Aviation writer Martha Lunken’s pilot certificates revoked
Lunken told AOPA on April 21 that “the FAA deserved to discipline me – and severely” for flying under the 239-foot-tall Jeremiah Morrow Bridge, which carries Interstate 71 over the Little Miami River in southwest Ohio and has 440-foot main spans.
The outspoken 98-pound aviator who delivered hundreds of checkrides to pilots of Douglas DC-3, Lockheed Model 18 Lodestars and Fairchild Swearingen Metroliners said the enforcement action had hit her hard. She did not agree with the administration’s action to revoke all of her pilot certificates, including her airline pilot certificate. The certificate revocation letter contained a sentence that Lunken could not be trusted to comply with aviation regulations, and it required that she reapply for flight privileges as a student, what she plans to do.
Lunken, who flies from a public airport bearing her last name, said she was “punching holes in the sky in my [Cessna] 180 and made some landings “on the Lumberton grass strip northeast of Cincinnati in March 2020. She was walking home to the Cincinnati Municipal Airport / Lunken Field when” I looked over my shoulder and j saw the bridge and said out loud, “My God, before I get too old, I have to fly under this bridge once.” “
Lunken said that “it was safe for anyone, but of course I knew it was illegal. But I did it anyway.
At six years old, $ 88 million building project recently propped up the busy interstate bridge.
Ian Arendt, AOPA Legal Services Plan Advocate recently wrote on FAR 91.119, the regulation which obliges pilots maintain a safe distance of any person, place or structure, in “congested” or “unencumbered” areas.
“She wouldn’t be the first person I spoke to who thought about flying under a bridge,” Arendt said.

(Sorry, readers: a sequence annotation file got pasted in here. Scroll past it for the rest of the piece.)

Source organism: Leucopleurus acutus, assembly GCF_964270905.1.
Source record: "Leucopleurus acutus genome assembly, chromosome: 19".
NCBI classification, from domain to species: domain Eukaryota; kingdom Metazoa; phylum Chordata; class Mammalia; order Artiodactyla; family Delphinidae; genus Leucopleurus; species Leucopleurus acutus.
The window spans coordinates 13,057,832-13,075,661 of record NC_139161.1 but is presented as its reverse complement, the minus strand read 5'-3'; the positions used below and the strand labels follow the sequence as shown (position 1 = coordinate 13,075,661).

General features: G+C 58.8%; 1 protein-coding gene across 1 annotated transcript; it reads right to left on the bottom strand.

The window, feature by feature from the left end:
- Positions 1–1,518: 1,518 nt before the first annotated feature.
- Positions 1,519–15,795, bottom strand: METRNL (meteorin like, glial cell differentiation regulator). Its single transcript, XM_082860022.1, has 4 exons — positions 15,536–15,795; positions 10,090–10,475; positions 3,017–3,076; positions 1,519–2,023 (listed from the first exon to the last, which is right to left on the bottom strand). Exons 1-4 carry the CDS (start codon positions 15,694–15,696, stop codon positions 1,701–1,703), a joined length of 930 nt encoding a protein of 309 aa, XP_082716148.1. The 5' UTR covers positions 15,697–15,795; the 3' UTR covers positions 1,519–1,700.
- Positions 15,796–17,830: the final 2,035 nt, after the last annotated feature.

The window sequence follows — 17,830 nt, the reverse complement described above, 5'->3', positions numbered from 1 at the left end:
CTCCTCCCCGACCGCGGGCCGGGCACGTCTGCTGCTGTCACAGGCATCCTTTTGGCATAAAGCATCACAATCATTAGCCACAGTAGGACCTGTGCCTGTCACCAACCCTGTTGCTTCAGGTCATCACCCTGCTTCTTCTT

In a congested area, pilots must fly “1,000 feet above the highest obstacle within a horizontal radius of 2,000 feet from the aircraft” other than for take-off or landing. In a “non-congested area,” clearances are less, but Arendt reminded pilots that FAA regulations state that an aircraft cannot be operated less than 500 feet above the surface; and that “above ‘open water’ or a ‘sparsely populated area’ an aircraft may not be operated within 500 feet of any person, vessel, vehicle or structure.” In addition, he reiterated that pilots must “always maintain a sufficient altitude to avoid any undue danger to people or property on the surface in the event of an emergency landing”.
FAA describes reckless or reckless operation FAR 91.13. “If a pilot does something potentially dangerous like flying under an active bridge, the FAA may allege that you are endangering people driving on the bridge or people under the bridge doing recreational activities. The FAA may also allege that you risk damaging the bridge itself, ”Arendt said. “The potential endangerment of persons or property is sufficient to invoke a certificate action.”
The area under the bridge draws the public to hiking and biking trails, and the nearby river and streams are popular fishing spots. Lunken said she knew the area because she participated in outdoor activities there.
The Cessna 180’s transponder intermittently stopped shouting a code as it approached Cincinnati during the flight, and Lunken, a longtime FAA safety official, said she believed earlier landings in the day on the Lumberton grass strip had perhaps shaken his transponder. An Ohio Department of Transportation surveillance camera on the bridge captured an image of Lunken’s plane flying below. Lunken didn’t think much about it until the FAA contacted her weeks later.
At the time, she was in contact with an aviation lawyer, but did not hear “anything” for several months. “I know after about six months it’s kind of a deadline from the FAA when it comes to suspensions,” she said. “Every day I would look in the mailbox and think, ‘Is this here?’ In March , a year and a week after the event, there is a large box on my porch with radar tracks, “other evidence, and” a letter from the FAA with an emergency revocation of all my pilot certificates “inside.
“As soon as Martha heard about it, she let us know,” said Flying Editor-in-chief of Julie Boatman magazine. “She has been upfront with us about this from day one. The magazine posted a note on her Facebook site which admitted that Lunken had made an “error in judgment” and that she “will work to restore her flight status in the future”.
“It makes you feel like you are nothing,” Lunken said. “I can’t describe the hole in me. It’s my life.”